The jaw-operating cam 91 and the jaw-reciprocating cam 92 by similar action, cause the cam rods 59 and 65 to move the inner ends of the respective jaw-operating lever 48 and the jaw-reciprocating lever 58 downwardly, which thus causes similar downward movement of the pivot rods 46 and 54 (FIGS. 1 and 4) at the same rate.

Such downward movement of the inner end of the jawreciprocating lever 58 together with the pivot rods 72 also causes similar movement of the bushing 44 and the orienting jaws 77 and 78 carried thereby. The slide member 45 is simultaneously moved downwardly by the downward movement of the inner end of the jaw-operating lever 48 and carries the ja operating springs 85 downwardly. Since the pivot rods 72 on the bushing 44 andthe springs 85 on the rods 82 are moving down-' wardly together, the orienting jaws cannot be closed at this time. After the anvil 24 and the lamp holder 30 have-ceased their downward movement (due to the cam 90 having reached its highest point of contact with camfollower 42), the jaw-reciprocating lever 58'causes the' orienting jaws to move down in open position below the lower ends of the wires 22 as shown by FIG. 7.

The jaw-reciprocating lever 58 now stops (FIG. 13)

with resultant cessation of the downward movement of the pivot rods 72 of the orienting jaws. However, the jaw-operating cam 91 continues to cause the inner end of the jaw-operating lever 48 to move downwardly, thereby sliding the member 45 downwardly along the bushing 44,

and causing (through compression of the springs 85) the jaw forks 74 and 76 to pivot inwardly about their now stationary pivot rods 72 thereby closing the orienting jaws about the lamp at a point below the lower ends of the lead wires 22, as shown by FIG. 8.

Next, the jaw-operating earn 91 and jaw-reciprocating cam 92 cause the inner ends of the associated levers 48 and 58 respectively, to move upwardly to raise the orienting jaws above the top of the lamp 20 and around the lower portion of the anvil 24. During this movement the bevels 85 and 86 on the orienting jaws ride over the seal 21 on the lamp to prevent the orienting jaws from closing about and damaging the seal, and the wires 22 are raised by the orienting jaws above the top of the lamp 20, as shown in FIG. 9.

Then, the jaw-operating cam 91 (FIGS. 13 and 15) causes the inner end of the jaw-operating lever 43 (FIGS. 1 and 4) to move upwardly faster than the jaw-reciproeating cam 92 causes the inner end of the jaw-reciprocating lever 58 to move upwardly, so that the orienting jaws 77 and 78 are closed faster than they are raised. The orienting jaws are then closed about the bottom portion of the anvil 24 with the lead wires 22 between the orienting jaws and anvil 24 and positioned along the latter in the zone AA' (FIG. 6) as shown by FIG. 10. As shown in FIG. 6 if the lead wires 22 are outside the zone AA, they will not be compressed between the jaws and the anvil.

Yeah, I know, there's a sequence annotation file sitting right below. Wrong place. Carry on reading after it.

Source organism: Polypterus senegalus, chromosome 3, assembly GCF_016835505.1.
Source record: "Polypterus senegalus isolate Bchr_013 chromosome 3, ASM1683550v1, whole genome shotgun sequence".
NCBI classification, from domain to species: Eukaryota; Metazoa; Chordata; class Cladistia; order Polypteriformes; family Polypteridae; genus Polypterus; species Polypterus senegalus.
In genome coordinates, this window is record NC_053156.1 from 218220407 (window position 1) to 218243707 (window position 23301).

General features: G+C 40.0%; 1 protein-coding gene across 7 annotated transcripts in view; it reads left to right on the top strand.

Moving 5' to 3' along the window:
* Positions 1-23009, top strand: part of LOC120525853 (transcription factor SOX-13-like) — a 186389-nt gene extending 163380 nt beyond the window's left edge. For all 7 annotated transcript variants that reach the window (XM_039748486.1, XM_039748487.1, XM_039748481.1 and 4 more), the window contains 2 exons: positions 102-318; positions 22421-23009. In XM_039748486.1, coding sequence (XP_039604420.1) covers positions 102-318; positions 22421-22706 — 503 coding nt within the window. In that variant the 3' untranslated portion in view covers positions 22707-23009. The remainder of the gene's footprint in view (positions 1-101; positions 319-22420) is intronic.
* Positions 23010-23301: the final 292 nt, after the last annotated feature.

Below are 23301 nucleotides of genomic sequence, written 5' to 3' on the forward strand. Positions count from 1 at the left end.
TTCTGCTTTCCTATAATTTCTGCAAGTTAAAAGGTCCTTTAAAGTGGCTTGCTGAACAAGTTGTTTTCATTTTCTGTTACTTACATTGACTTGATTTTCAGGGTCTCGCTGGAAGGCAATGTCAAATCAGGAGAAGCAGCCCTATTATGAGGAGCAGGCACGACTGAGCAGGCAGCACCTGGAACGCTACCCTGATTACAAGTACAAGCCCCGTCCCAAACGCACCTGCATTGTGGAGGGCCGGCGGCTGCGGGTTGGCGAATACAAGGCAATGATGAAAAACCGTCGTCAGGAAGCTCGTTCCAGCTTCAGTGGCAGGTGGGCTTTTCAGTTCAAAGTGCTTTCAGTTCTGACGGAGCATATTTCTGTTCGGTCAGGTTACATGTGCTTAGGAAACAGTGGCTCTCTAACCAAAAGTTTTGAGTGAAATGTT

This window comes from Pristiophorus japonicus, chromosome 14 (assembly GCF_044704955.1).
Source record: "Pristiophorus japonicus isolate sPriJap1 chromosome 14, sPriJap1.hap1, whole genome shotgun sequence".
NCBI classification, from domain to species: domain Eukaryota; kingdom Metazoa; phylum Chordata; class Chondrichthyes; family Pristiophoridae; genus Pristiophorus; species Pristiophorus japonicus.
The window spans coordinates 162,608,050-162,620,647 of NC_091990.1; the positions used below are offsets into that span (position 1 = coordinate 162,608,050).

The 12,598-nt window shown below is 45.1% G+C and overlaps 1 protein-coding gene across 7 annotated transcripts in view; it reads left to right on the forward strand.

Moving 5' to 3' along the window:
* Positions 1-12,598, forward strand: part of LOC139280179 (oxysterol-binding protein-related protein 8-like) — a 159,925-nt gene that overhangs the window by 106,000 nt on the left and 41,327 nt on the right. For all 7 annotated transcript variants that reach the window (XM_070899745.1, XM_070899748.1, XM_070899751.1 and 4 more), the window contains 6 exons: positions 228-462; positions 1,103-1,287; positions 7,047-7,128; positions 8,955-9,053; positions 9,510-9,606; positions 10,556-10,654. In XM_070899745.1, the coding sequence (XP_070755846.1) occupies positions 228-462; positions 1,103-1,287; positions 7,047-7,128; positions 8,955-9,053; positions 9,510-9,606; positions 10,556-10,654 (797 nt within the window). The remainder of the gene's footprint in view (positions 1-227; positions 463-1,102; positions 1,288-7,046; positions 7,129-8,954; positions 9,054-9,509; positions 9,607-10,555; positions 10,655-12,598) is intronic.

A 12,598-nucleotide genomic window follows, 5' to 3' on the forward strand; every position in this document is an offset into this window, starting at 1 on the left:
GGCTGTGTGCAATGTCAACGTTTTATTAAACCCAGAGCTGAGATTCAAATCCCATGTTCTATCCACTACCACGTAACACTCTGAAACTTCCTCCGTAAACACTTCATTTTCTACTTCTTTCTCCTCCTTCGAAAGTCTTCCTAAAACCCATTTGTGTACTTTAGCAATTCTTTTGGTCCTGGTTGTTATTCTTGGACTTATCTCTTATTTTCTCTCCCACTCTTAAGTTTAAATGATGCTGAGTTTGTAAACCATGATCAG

Further upward movement of the inner end of the jawreciprocating lever 58 causes the operating plate 65 (carried by the rods 63) to strike the clamp 67 on the tube 25 thus raising the tube 25 and the anvil 24 attached thereto. The jaw-reciprocating lever 58 then simultaneously moves the orienting jaws and the anvil 24 upwardly (against the action of the spring to coldwork by stretching the lead wires 22 therebetween, the springs 85 providing the required gripping force on the lead wires 22. The lamp 20 is prevented from being moved upwardly by the upward pull on its lead wires 22, by the pressure of the lamp holder 30 on its top. This cold-Working of the wires straightens them, hardens them slightly, and positions them on the minor axis of the elliptical anvil 24 or suificiently close thereto (if gripped within zone A-A'), in the proper positions for a following threading operation at a subsequent work station.